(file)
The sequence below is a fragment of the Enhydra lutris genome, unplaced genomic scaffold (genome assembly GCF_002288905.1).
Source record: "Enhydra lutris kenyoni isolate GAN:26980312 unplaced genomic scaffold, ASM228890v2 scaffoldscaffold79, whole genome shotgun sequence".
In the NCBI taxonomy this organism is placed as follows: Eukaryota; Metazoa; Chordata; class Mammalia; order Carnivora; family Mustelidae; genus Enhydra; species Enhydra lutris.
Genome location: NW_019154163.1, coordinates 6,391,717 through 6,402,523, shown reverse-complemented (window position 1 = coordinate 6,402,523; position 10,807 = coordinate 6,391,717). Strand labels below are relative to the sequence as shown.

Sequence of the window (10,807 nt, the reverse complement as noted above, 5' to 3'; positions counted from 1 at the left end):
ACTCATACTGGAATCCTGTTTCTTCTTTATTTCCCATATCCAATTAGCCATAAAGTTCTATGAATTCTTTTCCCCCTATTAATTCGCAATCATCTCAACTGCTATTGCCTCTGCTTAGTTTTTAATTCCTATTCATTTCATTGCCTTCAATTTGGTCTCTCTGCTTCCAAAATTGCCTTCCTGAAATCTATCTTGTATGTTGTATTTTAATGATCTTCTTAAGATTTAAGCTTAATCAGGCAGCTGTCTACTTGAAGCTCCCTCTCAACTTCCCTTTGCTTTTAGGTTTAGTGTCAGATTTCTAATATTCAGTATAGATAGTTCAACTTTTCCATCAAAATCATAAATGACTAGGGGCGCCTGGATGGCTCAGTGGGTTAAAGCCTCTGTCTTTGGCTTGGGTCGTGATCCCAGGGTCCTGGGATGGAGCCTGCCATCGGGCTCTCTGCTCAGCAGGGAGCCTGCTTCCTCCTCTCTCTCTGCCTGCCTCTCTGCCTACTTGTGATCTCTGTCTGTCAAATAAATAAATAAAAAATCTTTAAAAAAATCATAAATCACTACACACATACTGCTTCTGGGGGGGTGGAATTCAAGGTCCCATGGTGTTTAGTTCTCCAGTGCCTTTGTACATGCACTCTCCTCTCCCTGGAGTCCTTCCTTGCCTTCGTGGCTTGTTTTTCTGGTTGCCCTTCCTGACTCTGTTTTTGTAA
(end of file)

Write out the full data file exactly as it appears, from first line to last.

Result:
The sequence below is a fragment of the Enhydra lutris genome, unplaced genomic scaffold (genome assembly GCF_002288905.1).
Source record: "Enhydra lutris kenyoni isolate GAN:26980312 unplaced genomic scaffold, ASM228890v2 scaffoldscaffold79, whole genome shotgun sequence".
In the NCBI taxonomy this organism is placed as follows: Eukaryota; Metazoa; Chordata; class Mammalia; order Carnivora; family Mustelidae; genus Enhydra; species Enhydra lutris.
Genome location: NW_019154163.1, coordinates 6,391,717 through 6,402,523, shown reverse-complemented (window position 1 = coordinate 6,402,523; position 10,807 = coordinate 6,391,717). Strand labels below are relative to the sequence as shown.

Sequence of the window (10,807 nt, the reverse complement as noted above, 5' to 3'; positions counted from 1 at the left end):
ACTCATACTGGAATCCTGTTTCTTCTTTATTTCCCATATCCAATTAGCCATAAAGTTCTATGAATTCTTTTCCCCCTATTAATTCGCAATCATCTCAACTGCTATTGCCTCTGCTTAGTTTTTAATTCCTATTCATTTCATTGCCTTCAATTTGGTCTCTCTGCTTCCAAAATTGCCTTCCTGAAATCTATCTTGTATGTTGTATTTTAATGATCTTCTTAAGATTTAAGCTTAATCAGGCAGCTGTCTACTTGAAGCTCCCTCTCAACTTCCCTTTGCTTTTAGGTTTAGTGTCAGATTTCTAATATTCAGTATAGATAGTTCAACTTTTCCATCAAAATCATAAATGACTAGGGGCGCCTGGATGGCTCAGTGGGTTAAAGCCTCTGTCTTTGGCTTGGGTCGTGATCCCAGGGTCCTGGGATGGAGCCTGCCATCGGGCTCTCTGCTCAGCAGGGAGCCTGCTTCCTCCTCTCTCTCTGCCTGCCTCTCTGCCTACTTGTGATCTCTGTCTGTCAAATAAATAAATAAAAAATCTTTAAAAAAATCATAAATCACTACACACATACTGCTTCTGGGGGGGTGGAATTCAAGGTCCCATGGTGTTTAGTTCTCCAGTGCCTTTGTACATGCACTCTCCTCTCCCTGGAGTCCTTCCTTGCCTTCGTGGCTTGTTTTTCTGGTTGCCCTTCCTGACTCTGTTTTTGTAA